While virality is a fickle beast, once in a while you get a post that's just so off-the-wall absurd that the internet can't help but latch onto it. Case and point? A tongue-in-cheek conspiracy theory about how Lana Del Rey's Grammys loss kickstarted the garbage fire that is 2020.
"We were all very angry that she didn't win, because all of us really loved [Norman Fucking Rockwell!], and it was a crime for her not to win Album of the Year," the 23-year-old meme creator explained.
"So I thought that maybe the world being on fire was karma for not giving Lana what she deserves," Mark said. "We all have this idea that Lana's a witch... so when anything bad happens, [I wrote that] it's because she's here for revenge."
Partially thanks to the Lana post though, Miki Minach (and its back-up page Dora the Whora) have now gotten so popular that Mark expanded them into a website filled with everything from speculative posts about celebrities to satirical articles like "Woman Named Karen Complains About the Karen Meme." And while both pages and the website are growing at an "amazing' rate, according to the Turkey-based programmer, his initial ambitions were much smaller.
Started in 2018, Mark initially began the page out of boredom with his friend Yazan as a way to "fill [his] time with something [he] loved" — namely, celebrity memes. However, it didn't take long for his posts to start going viral and, with that, came tens of thousands of new followers from all over the world.
And while Miki Minach initially bolstered its following thanks to Nicki Minaj stans who believed it to be a stan page, Mark made it clear that it's purely focused on memes sans any particular celebrity allegiances — even if he does prefer to post about his personal favorites, like Lana Del Rey and Shawn Mendes.
Per Mark, most of the memes are original and celebrity-focused, with the occasional "funny conspiracy theory" thrown in for good measure. After all, as we all know, celebrity content is the name of the game. And while the website may still be less than a month old, Mark believes his site is popular because it's obvious a peer is writing these posts, as "a lot of celebrity websites today don't really connect with people."
"These other sites, they're trying to be one of the gang. But they're not, so it seems awkward," he explained. "The way they write their articles seems cringey to me. They're trying to be more relatable than they are. It's like, 'We're just one of you.' But you're obviously not, so stop acting like it."
He said that he tries to retain the irreverent tone and keep the content "as lighthearted as I can" — though he was also quick to add that he's not trying "to be hateful to celebrities."
And while most people understand that the content isn't meant to be taken all that seriously, Mark said that Miki Minach has still run into a few problems with overzealous stans, who have flooded their posts with "nasty comments" and threats. That said, he insisted that it "never really bothers me, because a lot of these stans are little bit younger."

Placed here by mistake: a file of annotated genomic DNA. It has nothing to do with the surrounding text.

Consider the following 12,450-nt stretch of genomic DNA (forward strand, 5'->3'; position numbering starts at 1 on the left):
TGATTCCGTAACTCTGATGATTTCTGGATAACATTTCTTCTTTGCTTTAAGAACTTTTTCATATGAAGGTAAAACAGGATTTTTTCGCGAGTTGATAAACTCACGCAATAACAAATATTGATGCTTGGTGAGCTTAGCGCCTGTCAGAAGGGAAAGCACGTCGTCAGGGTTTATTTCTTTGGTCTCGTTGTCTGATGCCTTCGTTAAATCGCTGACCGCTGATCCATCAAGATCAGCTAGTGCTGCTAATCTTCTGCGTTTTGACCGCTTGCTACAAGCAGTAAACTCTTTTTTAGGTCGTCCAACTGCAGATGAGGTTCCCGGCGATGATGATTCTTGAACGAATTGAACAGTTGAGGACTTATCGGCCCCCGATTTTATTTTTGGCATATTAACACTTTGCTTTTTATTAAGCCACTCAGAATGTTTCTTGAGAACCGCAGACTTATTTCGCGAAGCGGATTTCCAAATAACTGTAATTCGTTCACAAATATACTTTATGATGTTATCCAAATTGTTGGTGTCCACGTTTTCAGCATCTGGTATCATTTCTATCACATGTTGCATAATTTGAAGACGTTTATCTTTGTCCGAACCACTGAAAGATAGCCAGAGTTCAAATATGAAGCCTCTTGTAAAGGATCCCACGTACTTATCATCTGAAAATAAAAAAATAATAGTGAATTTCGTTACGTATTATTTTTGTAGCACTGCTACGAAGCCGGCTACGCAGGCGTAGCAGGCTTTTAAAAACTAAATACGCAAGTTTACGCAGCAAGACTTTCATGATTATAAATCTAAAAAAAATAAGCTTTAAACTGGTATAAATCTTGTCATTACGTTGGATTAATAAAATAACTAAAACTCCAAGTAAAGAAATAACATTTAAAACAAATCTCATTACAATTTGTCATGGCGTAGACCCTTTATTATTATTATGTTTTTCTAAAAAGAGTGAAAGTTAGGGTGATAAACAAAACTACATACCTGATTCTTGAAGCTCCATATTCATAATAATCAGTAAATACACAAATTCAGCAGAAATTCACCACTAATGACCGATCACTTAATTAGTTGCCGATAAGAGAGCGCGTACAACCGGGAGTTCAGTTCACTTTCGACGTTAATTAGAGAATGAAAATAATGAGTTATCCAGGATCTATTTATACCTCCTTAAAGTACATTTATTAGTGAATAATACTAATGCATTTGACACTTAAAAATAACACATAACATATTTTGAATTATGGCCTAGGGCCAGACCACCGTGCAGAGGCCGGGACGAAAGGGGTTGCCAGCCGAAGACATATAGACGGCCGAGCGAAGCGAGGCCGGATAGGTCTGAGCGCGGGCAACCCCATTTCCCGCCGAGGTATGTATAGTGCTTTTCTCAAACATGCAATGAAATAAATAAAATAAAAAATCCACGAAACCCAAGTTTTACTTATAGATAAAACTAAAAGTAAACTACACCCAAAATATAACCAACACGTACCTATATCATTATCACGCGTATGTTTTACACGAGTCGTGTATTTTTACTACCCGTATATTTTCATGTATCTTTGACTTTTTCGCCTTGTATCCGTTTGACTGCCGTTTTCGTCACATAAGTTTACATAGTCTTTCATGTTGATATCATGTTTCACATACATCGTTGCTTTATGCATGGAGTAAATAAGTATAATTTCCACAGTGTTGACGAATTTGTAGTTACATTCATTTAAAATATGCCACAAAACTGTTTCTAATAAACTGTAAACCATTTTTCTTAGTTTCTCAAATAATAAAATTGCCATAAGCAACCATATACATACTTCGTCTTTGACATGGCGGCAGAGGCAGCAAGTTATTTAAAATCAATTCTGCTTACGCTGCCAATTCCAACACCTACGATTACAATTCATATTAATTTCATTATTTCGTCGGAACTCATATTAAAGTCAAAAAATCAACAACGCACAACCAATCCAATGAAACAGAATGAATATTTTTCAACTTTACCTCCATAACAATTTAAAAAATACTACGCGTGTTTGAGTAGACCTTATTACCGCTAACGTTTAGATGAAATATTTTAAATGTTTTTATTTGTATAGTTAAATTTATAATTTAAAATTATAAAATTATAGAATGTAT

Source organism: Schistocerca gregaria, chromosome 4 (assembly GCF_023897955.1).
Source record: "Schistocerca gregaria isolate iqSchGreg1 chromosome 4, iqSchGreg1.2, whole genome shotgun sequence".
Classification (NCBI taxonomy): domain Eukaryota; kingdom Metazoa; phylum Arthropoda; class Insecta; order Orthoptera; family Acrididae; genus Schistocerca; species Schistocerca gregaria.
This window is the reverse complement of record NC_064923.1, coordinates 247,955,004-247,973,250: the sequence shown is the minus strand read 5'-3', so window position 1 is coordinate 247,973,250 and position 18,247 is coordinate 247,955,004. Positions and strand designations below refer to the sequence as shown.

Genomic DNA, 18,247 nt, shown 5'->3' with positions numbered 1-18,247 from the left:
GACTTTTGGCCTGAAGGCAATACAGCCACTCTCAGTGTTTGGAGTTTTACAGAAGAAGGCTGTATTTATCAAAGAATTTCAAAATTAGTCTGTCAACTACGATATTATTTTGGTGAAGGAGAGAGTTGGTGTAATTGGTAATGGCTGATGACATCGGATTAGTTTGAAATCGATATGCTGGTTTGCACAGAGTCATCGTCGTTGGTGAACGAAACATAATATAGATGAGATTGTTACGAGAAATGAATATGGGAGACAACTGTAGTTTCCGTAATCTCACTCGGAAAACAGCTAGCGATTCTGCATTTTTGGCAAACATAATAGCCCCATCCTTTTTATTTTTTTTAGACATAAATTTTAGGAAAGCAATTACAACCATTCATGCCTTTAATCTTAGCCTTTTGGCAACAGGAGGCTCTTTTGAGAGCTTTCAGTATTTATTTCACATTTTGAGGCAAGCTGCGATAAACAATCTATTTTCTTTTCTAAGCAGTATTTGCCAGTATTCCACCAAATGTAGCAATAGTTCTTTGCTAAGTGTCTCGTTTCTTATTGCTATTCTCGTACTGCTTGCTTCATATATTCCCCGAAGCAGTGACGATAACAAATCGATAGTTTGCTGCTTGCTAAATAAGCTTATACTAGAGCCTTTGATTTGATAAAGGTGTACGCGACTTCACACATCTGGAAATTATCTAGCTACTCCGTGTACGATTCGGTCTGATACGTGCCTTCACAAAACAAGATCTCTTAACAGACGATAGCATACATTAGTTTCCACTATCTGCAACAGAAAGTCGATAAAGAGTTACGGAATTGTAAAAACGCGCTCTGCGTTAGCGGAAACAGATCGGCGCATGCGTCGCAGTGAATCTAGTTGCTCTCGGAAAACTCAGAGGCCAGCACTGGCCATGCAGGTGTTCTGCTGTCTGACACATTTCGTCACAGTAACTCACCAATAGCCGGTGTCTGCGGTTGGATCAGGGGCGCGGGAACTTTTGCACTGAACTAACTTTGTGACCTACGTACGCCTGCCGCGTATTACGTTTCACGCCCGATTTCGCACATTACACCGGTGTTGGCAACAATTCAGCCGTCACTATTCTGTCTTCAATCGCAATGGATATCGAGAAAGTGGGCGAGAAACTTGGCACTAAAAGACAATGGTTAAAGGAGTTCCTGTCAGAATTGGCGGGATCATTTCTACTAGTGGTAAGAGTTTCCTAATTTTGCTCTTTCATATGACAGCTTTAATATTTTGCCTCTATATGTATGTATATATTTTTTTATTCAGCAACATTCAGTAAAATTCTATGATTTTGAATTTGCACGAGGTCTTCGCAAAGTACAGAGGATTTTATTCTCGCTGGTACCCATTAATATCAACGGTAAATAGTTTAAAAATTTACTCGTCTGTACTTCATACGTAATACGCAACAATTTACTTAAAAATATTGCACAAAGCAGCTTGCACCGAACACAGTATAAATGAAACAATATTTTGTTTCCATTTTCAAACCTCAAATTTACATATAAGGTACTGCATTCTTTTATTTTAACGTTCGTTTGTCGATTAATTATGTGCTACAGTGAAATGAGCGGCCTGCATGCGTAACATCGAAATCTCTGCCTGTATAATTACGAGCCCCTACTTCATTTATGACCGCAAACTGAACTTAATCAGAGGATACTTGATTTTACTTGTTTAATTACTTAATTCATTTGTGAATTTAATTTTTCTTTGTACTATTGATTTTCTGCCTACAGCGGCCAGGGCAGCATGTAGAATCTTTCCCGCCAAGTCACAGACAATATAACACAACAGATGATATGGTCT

Instead, Mark takes issue with the current state of stan culture, which he feels — as a former stan himself — has gotten far more "toxic" as of late and leads people to gang up on content creators like him.
"I still love these people, but I dont stan them anymore. Like, I wouldn't fight anyone for them. I wouldn't hurt anyone for them," he said. "I think that's the problem with stan culture. They think these people are more than just a celebrity. They're family, they're mom, and it's not really worth it, in the end. She's just your idol, so you dont have to keep fighting people for your fave. Your fave is a millionaire living their best life and nasty comments will not hurt or affect them in any way."
However, he said that he still wants to keep himself as anonymous as possible, given some of the online vitriol and the fact that "a lot of people think of us as bad people" — something he said has also led to numerous reports from stans who have gotten the page blocked by Facebook multiple times.
That said, Mark went on to insist that he isn't in it to "start rumors" or "spread fake news" for clicks or engagement, which is a criticism that's been lobbed at similar sites. Rather, he said that he wants people to realize it's more about "just enjoying the laugh," especially when the joke is something like his Lana theory.
"I don't want to make people believe things they shouldn't believe," he said, before arguing that all of his posts — while "funnily written" and maybe accompanied by a "clickbaity headline" — are all "general enough" and rooted in "facts." And though he acknowledged that some may still take issue with this, Mark cited the overall positive response as reason to keep working on the website and "trying to make it bigger and going as far as I can" in the interim.
And so, with the help of his friends — Jonas, Majd, Michael, Yazan and Ghaith, who help him brainstorm content — he said that he will continue to write as Miki Minach and seed "funny content" about celebrities into the internet ether. After all, as he put it, "it's connected with people because it's so messy and chaotic, which is something people dont have in their average lives."
He concluded, "It was the same for me, because my life wasn't really exciting. But that's why I have memes."
Welcome to "Internet Explorer," a column by Sandra Song about everything Internet. From meme histories to joke format explainers to collections of some of Twitter's finest roasts, "Internet Explorer" is here to keep you up-to-date with the web's current obsessions — no matter how nonsensical or nihilistic.